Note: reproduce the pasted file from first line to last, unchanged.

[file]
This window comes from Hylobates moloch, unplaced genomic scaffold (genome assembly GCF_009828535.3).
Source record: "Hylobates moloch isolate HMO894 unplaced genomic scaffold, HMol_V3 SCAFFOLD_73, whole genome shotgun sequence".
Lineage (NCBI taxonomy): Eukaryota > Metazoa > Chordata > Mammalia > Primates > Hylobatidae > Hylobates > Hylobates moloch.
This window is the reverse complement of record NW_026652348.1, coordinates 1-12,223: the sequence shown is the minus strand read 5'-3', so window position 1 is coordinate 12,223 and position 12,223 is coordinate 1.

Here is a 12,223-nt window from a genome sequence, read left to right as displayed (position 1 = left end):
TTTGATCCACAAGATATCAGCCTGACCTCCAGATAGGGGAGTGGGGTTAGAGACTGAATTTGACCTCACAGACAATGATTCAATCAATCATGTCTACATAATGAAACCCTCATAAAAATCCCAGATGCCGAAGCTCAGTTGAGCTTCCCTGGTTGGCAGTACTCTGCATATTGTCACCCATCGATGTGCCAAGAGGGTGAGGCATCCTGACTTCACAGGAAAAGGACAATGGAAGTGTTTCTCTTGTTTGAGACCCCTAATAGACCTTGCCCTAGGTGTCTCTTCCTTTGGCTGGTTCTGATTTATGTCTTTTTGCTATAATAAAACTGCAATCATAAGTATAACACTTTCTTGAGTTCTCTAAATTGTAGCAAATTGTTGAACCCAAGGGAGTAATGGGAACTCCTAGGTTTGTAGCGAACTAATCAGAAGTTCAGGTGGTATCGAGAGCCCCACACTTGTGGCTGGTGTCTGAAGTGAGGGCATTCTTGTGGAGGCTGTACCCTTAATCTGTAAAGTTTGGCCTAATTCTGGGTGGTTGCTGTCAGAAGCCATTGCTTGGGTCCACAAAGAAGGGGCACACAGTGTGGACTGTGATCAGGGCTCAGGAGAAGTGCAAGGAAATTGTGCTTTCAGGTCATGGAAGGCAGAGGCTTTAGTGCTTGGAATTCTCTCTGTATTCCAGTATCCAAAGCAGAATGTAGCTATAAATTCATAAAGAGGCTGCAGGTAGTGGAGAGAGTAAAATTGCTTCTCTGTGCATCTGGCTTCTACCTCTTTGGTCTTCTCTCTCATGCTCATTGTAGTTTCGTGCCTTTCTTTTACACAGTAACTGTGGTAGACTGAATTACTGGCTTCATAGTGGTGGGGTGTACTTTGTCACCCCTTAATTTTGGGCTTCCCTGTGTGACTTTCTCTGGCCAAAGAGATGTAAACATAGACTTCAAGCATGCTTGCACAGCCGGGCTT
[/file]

This window comes from Hylobates moloch, unplaced genomic scaffold (genome assembly GCF_009828535.3).
Source record: "Hylobates moloch isolate HMO894 unplaced genomic scaffold, HMol_V3 SCAFFOLD_73, whole genome shotgun sequence".
Lineage (NCBI taxonomy): Eukaryota > Metazoa > Chordata > Mammalia > Primates > Hylobatidae > Hylobates > Hylobates moloch.
This window is the reverse complement of record NW_026652348.1, coordinates 1-12,223: the sequence shown is the minus strand read 5'-3', so window position 1 is coordinate 12,223 and position 12,223 is coordinate 1.

Here is a 12,223-nt window from a genome sequence, read left to right as displayed (position 1 = left end):
TTTGATCCACAAGATATCAGCCTGACCTCCAGATAGGGGAGTGGGGTTAGAGACTGAATTTGACCTCACAGACAATGATTCAATCAATCATGTCTACATAATGAAACCCTCATAAAAATCCCAGATGCCGAAGCTCAGTTGAGCTTCCCTGGTTGGCAGTACTCTGCATATTGTCACCCATCGATGTGCCAAGAGGGTGAGGCATCCTGACTTCACAGGAAAAGGACAATGGAAGTGTTTCTCTTGTTTGAGACCCCTAATAGACCTTGCCCTAGGTGTCTCTTCCTTTGGCTGGTTCTGATTTATGTCTTTTTGCTATAATAAAACTGCAATCATAAGTATAACACTTTCTTGAGTTCTCTAAATTGTAGCAAATTGTTGAACCCAAGGGAGTAATGGGAACTCCTAGGTTTGTAGCGAACTAATCAGAAGTTCAGGTGGTATCGAGAGCCCCACACTTGTGGCTGGTGTCTGAAGTGAGGGCATTCTTGTGGAGGCTGTACCCTTAATCTGTAAAGTTTGGCCTAATTCTGGGTGGTTGCTGTCAGAAGCCATTGCTTGGGTCCACAAAGAAGGGGCACACAGTGTGGACTGTGATCAGGGCTCAGGAGAAGTGCAAGGAAATTGTGCTTTCAGGTCATGGAAGGCAGAGGCTTTAGTGCTTGGAATTCTCTCTGTATTCCAGTATCCAAAGCAGAATGTAGCTATAAATTCATAAAGAGGCTGCAGGTAGTGGAGAGAGTAAAATTGCTTCTCTGTGCATCTGGCTTCTACCTCTTTGGTCTTCTCTCTCATGCTCATTGTAGTTTCGTGCCTTTCTTTTACACAGTAACTGTGGTAGACTGAATTACTGGCTTCATAGTGGTGGGGTGTACTTTGTCACCCCTTAATTTTGGGCTTCCCTGTGTGACTTTCTCTGGCCAAAGAGATGTAAACATAGACTTCAAGCATGCTTGCACAGCCGGGCTT